* Yen stuck in downtrend as risk appetite stays buoyant
* U.S. stocks post record-closing high
* Euro resilient as no easing expected from ECB on Thursday
By Ian Chua
SYDNEY, April 2 The beleaguered yen found little
reprieve in Asia early on Wednesday, the only major currency
showing a clear trend as risk appetite stayed buoyant and
investors continued to bet on more stimulus from China and
perhaps even Japan.
The dollar bought 103.66, having hit a 3-1/2 week
peak of 103.71 as U.S. stocks rose to a record closing
high. A break above the March 7 peak of 103.77 will take it back
to highs not seen since late January.
The euro hovered near a three-week high of 143.07
, while the Australian dollar was not far off a
10-month peak of 95.97 set on Tuesday.
The New Zealand dollar fetched 89.42 yen, having
scaled a 6-1/2 year peak of 89.91.
"The combination of rising global equity markets with rising
U.S. Treasury yields is a catalyst for USD/JPY to move higher,"
said Kit Juckes, analyst at Societe Generale
Juckes added that this week's hike in Japan's sales tax to 8
percent from 5 percent also poses a big challenge to Prime
Minister Shinzo Abe's recipe of hyper-easy monetary policy,
fiscal spending and promised reforms.
"As the prospect of further BoJ easing gets closer, now is
the time for USD/JPY to head towards and quite probably through
105 in the coming weeks," he added.
Meanwhile, the euro drifted up to $1.3794, continuing
to recover from a one-month low of $1.3704 plumbed Friday. That
saw the dollar index dip slightly to 80.085, but still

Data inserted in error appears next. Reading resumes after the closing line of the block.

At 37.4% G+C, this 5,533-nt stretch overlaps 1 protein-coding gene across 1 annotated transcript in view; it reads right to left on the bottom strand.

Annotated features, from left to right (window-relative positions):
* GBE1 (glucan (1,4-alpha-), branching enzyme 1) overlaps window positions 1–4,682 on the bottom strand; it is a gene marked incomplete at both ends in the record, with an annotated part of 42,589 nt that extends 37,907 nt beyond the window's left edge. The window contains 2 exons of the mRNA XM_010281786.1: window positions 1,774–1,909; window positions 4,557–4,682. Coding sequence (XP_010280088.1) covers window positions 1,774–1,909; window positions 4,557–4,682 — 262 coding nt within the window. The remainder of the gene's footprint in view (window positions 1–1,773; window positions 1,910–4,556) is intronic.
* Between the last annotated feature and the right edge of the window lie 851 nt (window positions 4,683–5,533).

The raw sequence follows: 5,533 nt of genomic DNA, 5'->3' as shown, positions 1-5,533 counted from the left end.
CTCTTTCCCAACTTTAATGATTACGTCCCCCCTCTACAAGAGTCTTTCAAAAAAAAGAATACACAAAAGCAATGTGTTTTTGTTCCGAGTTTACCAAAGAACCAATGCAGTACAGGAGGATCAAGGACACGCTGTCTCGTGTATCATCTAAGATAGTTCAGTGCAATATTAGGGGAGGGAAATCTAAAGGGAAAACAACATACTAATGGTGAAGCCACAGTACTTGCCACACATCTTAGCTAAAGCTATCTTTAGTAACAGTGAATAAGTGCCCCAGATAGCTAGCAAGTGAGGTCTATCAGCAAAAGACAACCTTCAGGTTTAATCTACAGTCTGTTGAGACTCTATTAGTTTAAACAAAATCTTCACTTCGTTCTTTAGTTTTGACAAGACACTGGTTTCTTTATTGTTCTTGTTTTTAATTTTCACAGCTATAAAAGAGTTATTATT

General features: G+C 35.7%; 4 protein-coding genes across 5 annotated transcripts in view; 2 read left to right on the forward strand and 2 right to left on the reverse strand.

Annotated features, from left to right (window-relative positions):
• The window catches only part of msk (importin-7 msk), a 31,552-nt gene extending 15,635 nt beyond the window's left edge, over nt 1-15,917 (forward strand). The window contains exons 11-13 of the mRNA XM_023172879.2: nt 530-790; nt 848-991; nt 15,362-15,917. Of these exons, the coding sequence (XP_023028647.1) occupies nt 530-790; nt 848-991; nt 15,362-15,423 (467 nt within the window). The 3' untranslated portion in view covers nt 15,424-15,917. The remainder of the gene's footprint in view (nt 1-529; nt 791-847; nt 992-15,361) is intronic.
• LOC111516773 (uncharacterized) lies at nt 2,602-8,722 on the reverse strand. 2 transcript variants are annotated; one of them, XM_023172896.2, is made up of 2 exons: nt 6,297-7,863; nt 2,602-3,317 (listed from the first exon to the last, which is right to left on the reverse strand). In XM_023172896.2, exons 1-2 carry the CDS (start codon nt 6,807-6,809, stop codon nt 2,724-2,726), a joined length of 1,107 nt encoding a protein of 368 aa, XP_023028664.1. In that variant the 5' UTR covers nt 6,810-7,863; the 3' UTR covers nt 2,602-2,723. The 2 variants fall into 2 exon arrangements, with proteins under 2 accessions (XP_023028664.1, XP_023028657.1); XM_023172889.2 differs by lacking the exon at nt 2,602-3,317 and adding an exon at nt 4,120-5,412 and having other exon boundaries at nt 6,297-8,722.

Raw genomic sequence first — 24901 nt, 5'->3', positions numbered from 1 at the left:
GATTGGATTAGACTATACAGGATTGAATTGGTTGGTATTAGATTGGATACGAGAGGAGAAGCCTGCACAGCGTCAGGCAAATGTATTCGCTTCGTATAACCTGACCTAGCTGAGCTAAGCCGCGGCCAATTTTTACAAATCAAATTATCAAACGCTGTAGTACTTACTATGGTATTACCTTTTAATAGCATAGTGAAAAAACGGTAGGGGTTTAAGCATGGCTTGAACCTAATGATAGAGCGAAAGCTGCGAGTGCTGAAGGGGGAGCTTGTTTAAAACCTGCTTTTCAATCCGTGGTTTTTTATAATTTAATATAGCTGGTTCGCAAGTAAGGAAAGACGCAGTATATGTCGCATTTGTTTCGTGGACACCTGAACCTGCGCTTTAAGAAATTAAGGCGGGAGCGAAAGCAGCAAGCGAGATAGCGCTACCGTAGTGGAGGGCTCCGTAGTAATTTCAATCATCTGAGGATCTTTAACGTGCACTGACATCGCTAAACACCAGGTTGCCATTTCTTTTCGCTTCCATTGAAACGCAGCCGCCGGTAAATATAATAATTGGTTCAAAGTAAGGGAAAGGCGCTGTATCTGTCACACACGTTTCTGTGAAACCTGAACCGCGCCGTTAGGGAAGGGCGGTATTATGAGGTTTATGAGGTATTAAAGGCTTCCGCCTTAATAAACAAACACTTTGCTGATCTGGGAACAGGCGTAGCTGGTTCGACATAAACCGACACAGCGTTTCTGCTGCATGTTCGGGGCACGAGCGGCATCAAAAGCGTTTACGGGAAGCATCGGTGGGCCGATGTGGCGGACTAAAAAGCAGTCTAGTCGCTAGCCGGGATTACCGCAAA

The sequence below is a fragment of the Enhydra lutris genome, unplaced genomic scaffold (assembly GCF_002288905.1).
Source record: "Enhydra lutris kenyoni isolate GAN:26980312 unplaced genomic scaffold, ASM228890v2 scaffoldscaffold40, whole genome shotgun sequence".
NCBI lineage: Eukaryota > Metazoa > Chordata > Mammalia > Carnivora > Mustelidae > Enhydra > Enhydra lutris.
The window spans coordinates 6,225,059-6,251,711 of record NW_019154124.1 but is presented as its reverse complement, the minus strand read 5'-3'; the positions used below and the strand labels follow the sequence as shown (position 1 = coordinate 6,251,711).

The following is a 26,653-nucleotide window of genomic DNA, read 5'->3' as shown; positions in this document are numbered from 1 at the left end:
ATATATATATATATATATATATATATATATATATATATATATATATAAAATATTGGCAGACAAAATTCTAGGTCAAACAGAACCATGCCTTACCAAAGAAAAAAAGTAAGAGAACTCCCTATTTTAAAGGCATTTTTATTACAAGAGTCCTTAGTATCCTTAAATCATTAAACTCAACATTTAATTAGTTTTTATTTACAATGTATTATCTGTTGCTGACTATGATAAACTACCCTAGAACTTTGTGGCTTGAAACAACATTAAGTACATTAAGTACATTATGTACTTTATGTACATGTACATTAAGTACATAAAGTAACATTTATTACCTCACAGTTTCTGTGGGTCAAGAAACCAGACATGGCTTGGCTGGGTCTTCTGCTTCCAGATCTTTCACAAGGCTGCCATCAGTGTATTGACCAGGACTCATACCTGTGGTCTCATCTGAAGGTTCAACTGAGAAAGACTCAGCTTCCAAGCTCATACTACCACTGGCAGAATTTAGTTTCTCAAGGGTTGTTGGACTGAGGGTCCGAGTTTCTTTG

stuck in a slim 79.800-80.300 range seen in the past week.
Euro bulls are betting the European Central Bank (ECB) will
stand pat on policy at its review on Thursday even as the threat
of deflation has mounted.
Data on Tuesday was encouraging with German unemployment
falling for a fourth month, while a business survey showed an
across-the-board rise in factory output that suggested a more
entrenched recovery for the euro zone.
In contrast, a recent string of disappointing Chinese data
has investors speculating on more action from Beijing. Just this
week, two surveys highlighted persistent weakness in China's
Such stimulus hopes have in part helped support demand for
commodity currencies. The Australian dollar hit a four-month
high of $0.9310 on Tuesday and last traded at $0.9241.
It's New Zealand counterpart reached a 2-1/2 year high of
$0.8702, before consolidating at $0.8617.
There is no major economic data due out of Asia on
Wednesday, leaving many investors waiting for Friday's release
of U.S. non-farm payrolls.
(Editing by Shri Navaratnam)